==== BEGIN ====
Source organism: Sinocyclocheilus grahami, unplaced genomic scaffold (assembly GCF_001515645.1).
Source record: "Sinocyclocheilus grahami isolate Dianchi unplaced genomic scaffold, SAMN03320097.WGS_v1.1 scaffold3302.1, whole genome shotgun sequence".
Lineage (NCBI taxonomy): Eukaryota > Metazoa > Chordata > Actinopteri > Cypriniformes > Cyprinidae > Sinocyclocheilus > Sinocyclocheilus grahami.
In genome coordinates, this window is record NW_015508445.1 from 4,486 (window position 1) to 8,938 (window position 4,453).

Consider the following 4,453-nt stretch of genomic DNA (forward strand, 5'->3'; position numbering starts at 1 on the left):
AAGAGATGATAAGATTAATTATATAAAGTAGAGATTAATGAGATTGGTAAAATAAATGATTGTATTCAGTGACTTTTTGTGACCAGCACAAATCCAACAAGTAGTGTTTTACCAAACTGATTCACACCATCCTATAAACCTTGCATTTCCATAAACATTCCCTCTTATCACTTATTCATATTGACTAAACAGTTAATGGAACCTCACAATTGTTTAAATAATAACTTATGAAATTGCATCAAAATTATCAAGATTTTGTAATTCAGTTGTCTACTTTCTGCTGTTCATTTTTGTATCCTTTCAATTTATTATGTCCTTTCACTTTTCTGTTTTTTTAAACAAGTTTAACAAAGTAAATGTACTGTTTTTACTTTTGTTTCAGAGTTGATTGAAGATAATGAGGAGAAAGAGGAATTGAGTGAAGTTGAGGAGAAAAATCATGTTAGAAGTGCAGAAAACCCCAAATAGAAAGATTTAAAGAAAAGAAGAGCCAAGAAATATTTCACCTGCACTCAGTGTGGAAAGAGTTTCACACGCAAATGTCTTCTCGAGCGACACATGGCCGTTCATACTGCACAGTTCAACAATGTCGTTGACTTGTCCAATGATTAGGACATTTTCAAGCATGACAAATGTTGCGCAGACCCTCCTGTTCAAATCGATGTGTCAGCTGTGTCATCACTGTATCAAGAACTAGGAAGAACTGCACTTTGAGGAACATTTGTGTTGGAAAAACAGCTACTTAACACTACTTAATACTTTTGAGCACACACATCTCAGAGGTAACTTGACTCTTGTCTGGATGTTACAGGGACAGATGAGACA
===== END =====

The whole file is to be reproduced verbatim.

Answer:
Source organism: Sinocyclocheilus grahami, unplaced genomic scaffold (assembly GCF_001515645.1).
Source record: "Sinocyclocheilus grahami isolate Dianchi unplaced genomic scaffold, SAMN03320097.WGS_v1.1 scaffold3302.1, whole genome shotgun sequence".
Lineage (NCBI taxonomy): Eukaryota > Metazoa > Chordata > Actinopteri > Cypriniformes > Cyprinidae > Sinocyclocheilus > Sinocyclocheilus grahami.
In genome coordinates, this window is record NW_015508445.1 from 4,486 (window position 1) to 8,938 (window position 4,453).

Consider the following 4,453-nt stretch of genomic DNA (forward strand, 5'->3'; position numbering starts at 1 on the left):
AAGAGATGATAAGATTAATTATATAAAGTAGAGATTAATGAGATTGGTAAAATAAATGATTGTATTCAGTGACTTTTTGTGACCAGCACAAATCCAACAAGTAGTGTTTTACCAAACTGATTCACACCATCCTATAAACCTTGCATTTCCATAAACATTCCCTCTTATCACTTATTCATATTGACTAAACAGTTAATGGAACCTCACAATTGTTTAAATAATAACTTATGAAATTGCATCAAAATTATCAAGATTTTGTAATTCAGTTGTCTACTTTCTGCTGTTCATTTTTGTATCCTTTCAATTTATTATGTCCTTTCACTTTTCTGTTTTTTTAAACAAGTTTAACAAAGTAAATGTACTGTTTTTACTTTTGTTTCAGAGTTGATTGAAGATAATGAGGAGAAAGAGGAATTGAGTGAAGTTGAGGAGAAAAATCATGTTAGAAGTGCAGAAAACCCCAAATAGAAAGATTTAAAGAAAAGAAGAGCCAAGAAATATTTCACCTGCACTCAGTGTGGAAAGAGTTTCACACGCAAATGTCTTCTCGAGCGACACATGGCCGTTCATACTGCACAGTTCAACAATGTCGTTGACTTGTCCAATGATTAGGACATTTTCAAGCATGACAAATGTTGCGCAGACCCTCCTGTTCAAATCGATGTGTCAGCTGTGTCATCACTGTATCAAGAACTAGGAAGAACTGCACTTTGAGGAACATTTGTGTTGGAAAAACAGCTACTTAACACTACTTAATACTTTTGAGCACACACATCTCAGAGGTAACTTGACTCTTGTCTGGATGTTACAGGGACAGATGAGACA